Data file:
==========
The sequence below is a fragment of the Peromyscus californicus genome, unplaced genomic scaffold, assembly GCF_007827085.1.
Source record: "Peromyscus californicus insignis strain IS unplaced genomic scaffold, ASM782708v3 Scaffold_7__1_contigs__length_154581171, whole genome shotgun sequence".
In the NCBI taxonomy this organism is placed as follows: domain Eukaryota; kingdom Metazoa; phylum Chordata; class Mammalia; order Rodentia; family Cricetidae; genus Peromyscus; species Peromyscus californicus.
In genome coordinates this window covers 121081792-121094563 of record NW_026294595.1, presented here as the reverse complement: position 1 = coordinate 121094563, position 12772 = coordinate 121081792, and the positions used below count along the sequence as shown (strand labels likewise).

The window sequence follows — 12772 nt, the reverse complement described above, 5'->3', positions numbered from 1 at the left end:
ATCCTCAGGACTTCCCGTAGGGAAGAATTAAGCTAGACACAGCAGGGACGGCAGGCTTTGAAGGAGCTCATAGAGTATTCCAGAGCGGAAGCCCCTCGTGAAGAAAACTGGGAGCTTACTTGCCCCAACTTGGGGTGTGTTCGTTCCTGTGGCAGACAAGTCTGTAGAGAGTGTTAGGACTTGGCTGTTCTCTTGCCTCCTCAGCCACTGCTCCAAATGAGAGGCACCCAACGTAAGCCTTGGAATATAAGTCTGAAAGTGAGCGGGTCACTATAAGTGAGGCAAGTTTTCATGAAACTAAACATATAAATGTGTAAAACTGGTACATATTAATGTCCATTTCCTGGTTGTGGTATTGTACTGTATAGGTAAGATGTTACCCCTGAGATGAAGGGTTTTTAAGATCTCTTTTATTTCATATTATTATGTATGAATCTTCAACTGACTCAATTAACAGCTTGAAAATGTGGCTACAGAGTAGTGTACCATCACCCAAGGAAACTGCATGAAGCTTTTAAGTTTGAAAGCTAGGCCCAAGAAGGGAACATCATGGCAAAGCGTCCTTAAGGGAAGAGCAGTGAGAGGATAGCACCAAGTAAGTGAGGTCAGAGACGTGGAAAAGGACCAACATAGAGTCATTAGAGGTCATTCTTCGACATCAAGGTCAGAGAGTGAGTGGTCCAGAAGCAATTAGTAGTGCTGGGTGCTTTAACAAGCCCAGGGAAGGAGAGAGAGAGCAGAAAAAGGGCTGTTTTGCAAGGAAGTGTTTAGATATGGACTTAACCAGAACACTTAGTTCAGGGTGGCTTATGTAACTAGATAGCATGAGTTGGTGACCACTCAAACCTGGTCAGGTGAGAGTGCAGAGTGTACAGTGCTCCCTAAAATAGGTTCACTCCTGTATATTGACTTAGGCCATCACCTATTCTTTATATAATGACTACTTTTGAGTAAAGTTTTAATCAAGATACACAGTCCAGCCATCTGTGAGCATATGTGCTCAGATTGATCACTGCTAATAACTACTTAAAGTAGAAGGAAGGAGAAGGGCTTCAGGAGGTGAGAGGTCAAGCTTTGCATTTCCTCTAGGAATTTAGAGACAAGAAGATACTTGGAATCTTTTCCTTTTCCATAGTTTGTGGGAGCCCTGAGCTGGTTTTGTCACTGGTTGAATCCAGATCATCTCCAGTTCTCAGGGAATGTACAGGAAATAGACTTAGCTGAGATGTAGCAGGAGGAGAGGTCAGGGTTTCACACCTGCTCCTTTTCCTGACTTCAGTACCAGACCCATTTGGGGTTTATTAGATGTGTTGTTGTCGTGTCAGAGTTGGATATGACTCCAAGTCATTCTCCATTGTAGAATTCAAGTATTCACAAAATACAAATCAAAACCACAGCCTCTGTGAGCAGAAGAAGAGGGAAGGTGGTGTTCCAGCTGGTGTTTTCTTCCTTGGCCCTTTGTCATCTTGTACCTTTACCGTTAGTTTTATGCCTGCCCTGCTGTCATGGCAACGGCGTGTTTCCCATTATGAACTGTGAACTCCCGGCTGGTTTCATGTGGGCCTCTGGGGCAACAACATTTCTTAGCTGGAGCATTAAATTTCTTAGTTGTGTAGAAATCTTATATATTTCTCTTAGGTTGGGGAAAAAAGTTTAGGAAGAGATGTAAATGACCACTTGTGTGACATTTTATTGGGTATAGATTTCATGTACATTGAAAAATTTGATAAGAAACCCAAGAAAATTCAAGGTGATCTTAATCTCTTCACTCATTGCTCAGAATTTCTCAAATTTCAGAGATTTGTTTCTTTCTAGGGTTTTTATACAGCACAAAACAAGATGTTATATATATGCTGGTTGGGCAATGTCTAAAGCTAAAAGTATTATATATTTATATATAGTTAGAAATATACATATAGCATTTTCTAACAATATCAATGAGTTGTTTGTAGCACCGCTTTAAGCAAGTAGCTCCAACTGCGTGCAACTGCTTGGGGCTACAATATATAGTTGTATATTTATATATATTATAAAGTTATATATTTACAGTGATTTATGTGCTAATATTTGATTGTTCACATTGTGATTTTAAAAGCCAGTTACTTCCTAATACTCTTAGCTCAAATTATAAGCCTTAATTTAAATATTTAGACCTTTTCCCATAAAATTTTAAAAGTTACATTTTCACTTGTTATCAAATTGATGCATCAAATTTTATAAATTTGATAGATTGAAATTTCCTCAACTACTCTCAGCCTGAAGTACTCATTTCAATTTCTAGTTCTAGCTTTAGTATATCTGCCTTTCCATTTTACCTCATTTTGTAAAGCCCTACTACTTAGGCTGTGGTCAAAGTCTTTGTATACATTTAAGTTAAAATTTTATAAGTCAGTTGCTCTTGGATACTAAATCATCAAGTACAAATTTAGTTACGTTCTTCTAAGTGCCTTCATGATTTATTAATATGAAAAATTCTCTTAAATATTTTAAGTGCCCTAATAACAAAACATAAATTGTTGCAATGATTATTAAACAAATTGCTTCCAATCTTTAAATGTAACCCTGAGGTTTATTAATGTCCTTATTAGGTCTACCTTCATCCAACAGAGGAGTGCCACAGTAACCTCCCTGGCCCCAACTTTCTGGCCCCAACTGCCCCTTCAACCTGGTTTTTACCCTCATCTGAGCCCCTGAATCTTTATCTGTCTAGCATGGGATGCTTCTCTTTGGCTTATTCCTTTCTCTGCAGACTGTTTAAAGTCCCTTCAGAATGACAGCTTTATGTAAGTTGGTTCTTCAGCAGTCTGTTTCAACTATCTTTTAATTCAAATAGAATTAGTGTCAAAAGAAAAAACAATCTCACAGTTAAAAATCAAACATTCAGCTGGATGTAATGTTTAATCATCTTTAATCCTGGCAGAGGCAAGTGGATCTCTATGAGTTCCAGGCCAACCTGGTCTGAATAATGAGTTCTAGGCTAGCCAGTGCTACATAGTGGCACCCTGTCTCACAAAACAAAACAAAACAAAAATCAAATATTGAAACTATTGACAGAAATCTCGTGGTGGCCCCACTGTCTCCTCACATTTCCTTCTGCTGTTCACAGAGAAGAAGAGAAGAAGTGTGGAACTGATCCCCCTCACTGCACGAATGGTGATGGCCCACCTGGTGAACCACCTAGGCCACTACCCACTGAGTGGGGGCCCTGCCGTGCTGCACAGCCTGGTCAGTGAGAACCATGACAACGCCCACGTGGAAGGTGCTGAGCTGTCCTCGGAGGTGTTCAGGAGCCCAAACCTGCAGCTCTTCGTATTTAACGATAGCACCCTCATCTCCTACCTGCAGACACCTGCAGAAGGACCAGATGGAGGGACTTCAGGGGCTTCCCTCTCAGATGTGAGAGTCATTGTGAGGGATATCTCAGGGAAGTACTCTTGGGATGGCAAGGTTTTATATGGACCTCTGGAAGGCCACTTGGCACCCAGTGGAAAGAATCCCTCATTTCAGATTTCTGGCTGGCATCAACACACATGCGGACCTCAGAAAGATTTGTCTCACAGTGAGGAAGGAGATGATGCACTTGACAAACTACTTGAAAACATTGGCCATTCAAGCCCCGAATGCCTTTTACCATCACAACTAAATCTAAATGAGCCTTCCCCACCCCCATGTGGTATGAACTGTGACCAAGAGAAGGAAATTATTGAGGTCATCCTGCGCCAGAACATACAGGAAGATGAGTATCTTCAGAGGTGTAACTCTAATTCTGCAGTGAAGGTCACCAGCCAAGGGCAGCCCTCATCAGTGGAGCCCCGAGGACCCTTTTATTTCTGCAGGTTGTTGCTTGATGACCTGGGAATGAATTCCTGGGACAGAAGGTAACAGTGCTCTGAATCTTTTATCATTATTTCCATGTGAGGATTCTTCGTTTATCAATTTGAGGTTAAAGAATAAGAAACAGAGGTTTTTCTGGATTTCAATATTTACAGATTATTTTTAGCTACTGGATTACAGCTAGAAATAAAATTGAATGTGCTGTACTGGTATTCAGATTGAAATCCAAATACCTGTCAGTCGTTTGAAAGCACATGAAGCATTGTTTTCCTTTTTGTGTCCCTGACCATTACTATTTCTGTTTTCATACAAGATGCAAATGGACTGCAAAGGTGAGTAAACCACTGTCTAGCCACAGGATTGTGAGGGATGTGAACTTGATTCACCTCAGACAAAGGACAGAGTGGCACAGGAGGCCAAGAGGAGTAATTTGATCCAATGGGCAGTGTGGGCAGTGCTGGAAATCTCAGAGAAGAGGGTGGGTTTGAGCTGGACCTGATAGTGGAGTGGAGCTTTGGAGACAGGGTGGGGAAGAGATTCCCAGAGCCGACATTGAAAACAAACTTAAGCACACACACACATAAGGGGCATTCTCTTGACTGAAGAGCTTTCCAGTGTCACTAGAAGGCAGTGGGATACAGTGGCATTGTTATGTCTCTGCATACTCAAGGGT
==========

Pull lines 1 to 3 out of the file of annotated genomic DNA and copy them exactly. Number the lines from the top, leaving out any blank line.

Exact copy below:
The sequence below is a fragment of the Peromyscus californicus genome, unplaced genomic scaffold, assembly GCF_007827085.1.
Source record: "Peromyscus californicus insignis strain IS unplaced genomic scaffold, ASM782708v3 Scaffold_7__1_contigs__length_154581171, whole genome shotgun sequence".
In the NCBI taxonomy this organism is placed as follows: domain Eukaryota; kingdom Metazoa; phylum Chordata; class Mammalia; order Rodentia; family Cricetidae; genus Peromyscus; species Peromyscus californicus.